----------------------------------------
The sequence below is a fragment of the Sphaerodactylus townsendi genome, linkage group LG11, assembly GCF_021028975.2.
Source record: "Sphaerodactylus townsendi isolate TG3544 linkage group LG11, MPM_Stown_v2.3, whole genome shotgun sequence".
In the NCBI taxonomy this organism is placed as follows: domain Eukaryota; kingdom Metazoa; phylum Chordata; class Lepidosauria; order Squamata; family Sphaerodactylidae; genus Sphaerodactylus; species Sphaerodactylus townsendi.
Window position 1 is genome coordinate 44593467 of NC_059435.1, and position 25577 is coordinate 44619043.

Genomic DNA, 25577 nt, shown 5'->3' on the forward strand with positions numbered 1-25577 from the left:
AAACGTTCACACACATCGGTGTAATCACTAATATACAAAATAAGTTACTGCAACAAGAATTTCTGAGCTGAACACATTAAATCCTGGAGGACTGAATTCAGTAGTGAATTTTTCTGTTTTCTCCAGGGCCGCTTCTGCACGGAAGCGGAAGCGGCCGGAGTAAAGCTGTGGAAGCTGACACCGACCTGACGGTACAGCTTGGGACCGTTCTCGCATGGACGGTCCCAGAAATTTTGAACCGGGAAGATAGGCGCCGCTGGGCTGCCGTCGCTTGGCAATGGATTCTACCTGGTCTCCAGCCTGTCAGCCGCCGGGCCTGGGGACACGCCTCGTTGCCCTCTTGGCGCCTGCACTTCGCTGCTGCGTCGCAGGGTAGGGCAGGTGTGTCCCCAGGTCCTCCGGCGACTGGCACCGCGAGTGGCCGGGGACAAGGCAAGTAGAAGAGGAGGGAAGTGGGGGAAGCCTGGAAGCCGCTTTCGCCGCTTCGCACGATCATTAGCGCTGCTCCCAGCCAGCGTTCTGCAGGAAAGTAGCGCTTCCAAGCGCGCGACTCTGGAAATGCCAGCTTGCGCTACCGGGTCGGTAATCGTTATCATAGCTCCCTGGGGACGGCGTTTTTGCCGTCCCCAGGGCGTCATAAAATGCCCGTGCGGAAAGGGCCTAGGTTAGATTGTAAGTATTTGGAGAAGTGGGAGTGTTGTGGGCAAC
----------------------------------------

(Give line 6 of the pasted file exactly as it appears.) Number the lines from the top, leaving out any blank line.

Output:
AAACGTTCACACACATCGGTGTAATCACTAATATACAAAATAAGTTACTGCAACAAGAATTTCTGAGCTGAACACATTAAATCCTGGAGGACTGAATTCAGTAGTGAATTTTTCTGTTTTCTCCAGGGCCGCTTCTGCACGGAAGCGGAAGCGGCCGGAGTAAAGCTGTGGAAGCTGACACCGACCTGACGGTACAGCTTGGGACCGTTCTCGCATGGACGGTCCCAGAAATTTTGAACCGGGAAGATAGGCGCCGCTGGGCTGCCGTCGCTTGGCAATGGATTCTACCTGGTCTCCAGCCTGTCAGCCGCCGGGCCTGGGGACACGCCTCGTTGCCCTCTTGGCGCCTGCACTTCGCTGCTGCGTCGCAGGGTAGGGCAGGTGTGTCCCCAGGTCCTCCGGCGACTGGCACCGCGAGTGGCCGGGGACAAGGCAAGTAGAAGAGGAGGGAAGTGGGGGAAGCCTGGAAGCCGCTTTCGCCGCTTCGCACGATCATTAGCGCTGCTCCCAGCCAGCGTTCTGCAGGAAAGTAGCGCTTCCAAGCGCGCGACTCTGGAAATGCCAGCTTGCGCTACCGGGTCGGTAATCGTTATCATAGCTCCCTGGGGACGGCGTTTTTGCCGTCCCCAGGGCGTCATAAAATGCCCGTGCGGAAAGGGCCTAGGTTAGATTGTAAGTATTTGGAGAAGTGGGAGTGTTGTGGGCAAC